Publication of the week: Suleyman Al-Showarah, Naseer Al-Jawad & Harin Sellahewa

14 July 2014

Al-Showarah, S., N. Al-Jawad & H. Sellahewa, “Effects of User Age on Smartphone and Tablet Use, Measured with an Eye-Tracker via Fixation Duration, Scan-Path Duration, and Saccades Proportion”, Universal Access in Human-Computer Interaction. Universal Access to Information and Knowledge (Lecture Notes in Computer Science vol.8514, 2014), 3-14.

The design of user interfaces plays an important role in human-computer interaction, especially for smartphones and tablet devices. It is very important to consider the interface design of smartphones for elderly people in order for them to benefit from the variety of applications on such devices. The aim of this study is to investigate the effects of user age as well as screen size on smartphone / tablet use. We evaluated the usability of smartphone interfaces for three different age groups: elderly age group (60+ years), middle age group (40-59 years) and younger age group (20-39 years). The evaluation was performed using three different screen sizes of smartphone and tablet devices: 3.2”, 7”, and 10.1” respectively. An eye-tracker device was employed to obtain three metrics: fixation duration, scan-path duration, and saccades amplitude. Two hypotheses were considered. First, elderly users will have more local and global processing difficulties on smartphone / tablet use than other age groups. Second, all user age groups will be influenced by screen sizes; small screen size will have smaller saccades proportion indicating uneasy interface browsing compared to large screen size. All these results have been statistically evaluated using 2-way ANOVA.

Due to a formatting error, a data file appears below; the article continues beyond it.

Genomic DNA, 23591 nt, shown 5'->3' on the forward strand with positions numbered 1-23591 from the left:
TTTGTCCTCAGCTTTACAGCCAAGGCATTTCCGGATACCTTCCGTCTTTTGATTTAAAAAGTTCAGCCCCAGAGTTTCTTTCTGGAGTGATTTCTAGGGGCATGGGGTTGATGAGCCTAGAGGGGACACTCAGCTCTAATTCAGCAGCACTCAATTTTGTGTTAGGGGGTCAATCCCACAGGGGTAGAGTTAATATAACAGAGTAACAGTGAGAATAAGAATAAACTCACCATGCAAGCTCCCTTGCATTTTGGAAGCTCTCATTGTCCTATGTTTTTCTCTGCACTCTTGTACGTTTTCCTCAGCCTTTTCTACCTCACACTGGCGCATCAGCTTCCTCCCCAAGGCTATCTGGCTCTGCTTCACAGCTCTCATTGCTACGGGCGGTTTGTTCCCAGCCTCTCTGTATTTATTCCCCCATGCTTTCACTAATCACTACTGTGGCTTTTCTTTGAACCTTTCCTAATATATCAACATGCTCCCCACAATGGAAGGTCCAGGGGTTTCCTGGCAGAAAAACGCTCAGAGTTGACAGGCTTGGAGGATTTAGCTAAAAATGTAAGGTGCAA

Dr Naseer Al-Jawad and Dr Harin Sellahewa work in the Department of Applied Computing at Buckingham, where Suleyman Al-Showarah is a research student.